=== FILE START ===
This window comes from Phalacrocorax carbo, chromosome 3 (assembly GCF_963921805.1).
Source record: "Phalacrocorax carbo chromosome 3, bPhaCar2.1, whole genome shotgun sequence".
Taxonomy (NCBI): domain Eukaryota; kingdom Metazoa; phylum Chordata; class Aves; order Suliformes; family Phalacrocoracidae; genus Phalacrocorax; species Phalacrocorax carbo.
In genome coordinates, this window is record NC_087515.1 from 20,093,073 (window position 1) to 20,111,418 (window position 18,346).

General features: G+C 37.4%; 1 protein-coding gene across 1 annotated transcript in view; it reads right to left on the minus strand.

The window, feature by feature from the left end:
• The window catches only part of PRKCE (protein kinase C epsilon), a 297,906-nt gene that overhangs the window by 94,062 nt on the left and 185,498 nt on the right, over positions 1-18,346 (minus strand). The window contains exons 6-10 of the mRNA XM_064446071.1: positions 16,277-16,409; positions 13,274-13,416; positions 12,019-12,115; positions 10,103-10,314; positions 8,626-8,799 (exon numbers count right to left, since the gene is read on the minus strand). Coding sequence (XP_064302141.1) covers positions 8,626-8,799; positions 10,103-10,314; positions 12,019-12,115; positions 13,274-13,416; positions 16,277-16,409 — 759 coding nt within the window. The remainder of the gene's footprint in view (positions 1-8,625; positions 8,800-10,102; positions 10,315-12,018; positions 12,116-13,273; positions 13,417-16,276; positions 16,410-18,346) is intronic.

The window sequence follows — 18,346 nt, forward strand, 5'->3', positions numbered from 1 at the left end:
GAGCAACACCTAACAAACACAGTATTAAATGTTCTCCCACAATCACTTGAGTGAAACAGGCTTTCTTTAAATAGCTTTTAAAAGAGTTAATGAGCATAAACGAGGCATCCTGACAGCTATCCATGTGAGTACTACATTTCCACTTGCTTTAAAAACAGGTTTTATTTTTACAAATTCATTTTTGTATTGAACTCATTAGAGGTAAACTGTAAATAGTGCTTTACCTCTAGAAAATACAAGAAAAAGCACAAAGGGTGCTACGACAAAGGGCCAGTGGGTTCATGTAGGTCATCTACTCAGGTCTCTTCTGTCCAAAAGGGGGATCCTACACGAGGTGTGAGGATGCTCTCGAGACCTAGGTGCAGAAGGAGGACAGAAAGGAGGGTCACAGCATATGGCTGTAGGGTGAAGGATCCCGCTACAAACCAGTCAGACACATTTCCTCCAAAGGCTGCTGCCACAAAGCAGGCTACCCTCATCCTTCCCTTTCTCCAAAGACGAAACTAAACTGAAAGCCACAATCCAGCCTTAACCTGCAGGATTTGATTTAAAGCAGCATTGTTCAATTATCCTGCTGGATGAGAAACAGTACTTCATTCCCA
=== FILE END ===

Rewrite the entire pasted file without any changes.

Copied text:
This window comes from Phalacrocorax carbo, chromosome 3 (assembly GCF_963921805.1).
Source record: "Phalacrocorax carbo chromosome 3, bPhaCar2.1, whole genome shotgun sequence".
Taxonomy (NCBI): domain Eukaryota; kingdom Metazoa; phylum Chordata; class Aves; order Suliformes; family Phalacrocoracidae; genus Phalacrocorax; species Phalacrocorax carbo.
In genome coordinates, this window is record NC_087515.1 from 20,093,073 (window position 1) to 20,111,418 (window position 18,346).

General features: G+C 37.4%; 1 protein-coding gene across 1 annotated transcript in view; it reads right to left on the minus strand.

The window, feature by feature from the left end:
• The window catches only part of PRKCE (protein kinase C epsilon), a 297,906-nt gene that overhangs the window by 94,062 nt on the left and 185,498 nt on the right, over positions 1-18,346 (minus strand). The window contains exons 6-10 of the mRNA XM_064446071.1: positions 16,277-16,409; positions 13,274-13,416; positions 12,019-12,115; positions 10,103-10,314; positions 8,626-8,799 (exon numbers count right to left, since the gene is read on the minus strand). Coding sequence (XP_064302141.1) covers positions 8,626-8,799; positions 10,103-10,314; positions 12,019-12,115; positions 13,274-13,416; positions 16,277-16,409 — 759 coding nt within the window. The remainder of the gene's footprint in view (positions 1-8,625; positions 8,800-10,102; positions 10,315-12,018; positions 12,116-13,273; positions 13,417-16,276; positions 16,410-18,346) is intronic.

The window sequence follows — 18,346 nt, forward strand, 5'->3', positions numbered from 1 at the left end:
GAGCAACACCTAACAAACACAGTATTAAATGTTCTCCCACAATCACTTGAGTGAAACAGGCTTTCTTTAAATAGCTTTTAAAAGAGTTAATGAGCATAAACGAGGCATCCTGACAGCTATCCATGTGAGTACTACATTTCCACTTGCTTTAAAAACAGGTTTTATTTTTACAAATTCATTTTTGTATTGAACTCATTAGAGGTAAACTGTAAATAGTGCTTTACCTCTAGAAAATACAAGAAAAAGCACAAAGGGTGCTACGACAAAGGGCCAGTGGGTTCATGTAGGTCATCTACTCAGGTCTCTTCTGTCCAAAAGGGGGATCCTACACGAGGTGTGAGGATGCTCTCGAGACCTAGGTGCAGAAGGAGGACAGAAAGGAGGGTCACAGCATATGGCTGTAGGGTGAAGGATCCCGCTACAAACCAGTCAGACACATTTCCTCCAAAGGCTGCTGCCACAAAGCAGGCTACCCTCATCCTTCCCTTTCTCCAAAGACGAAACTAAACTGAAAGCCACAATCCAGCCTTAACCTGCAGGATTTGATTTAAAGCAGCATTGTTCAATTATCCTGCTGGATGAGAAACAGTACTTCATTCCCA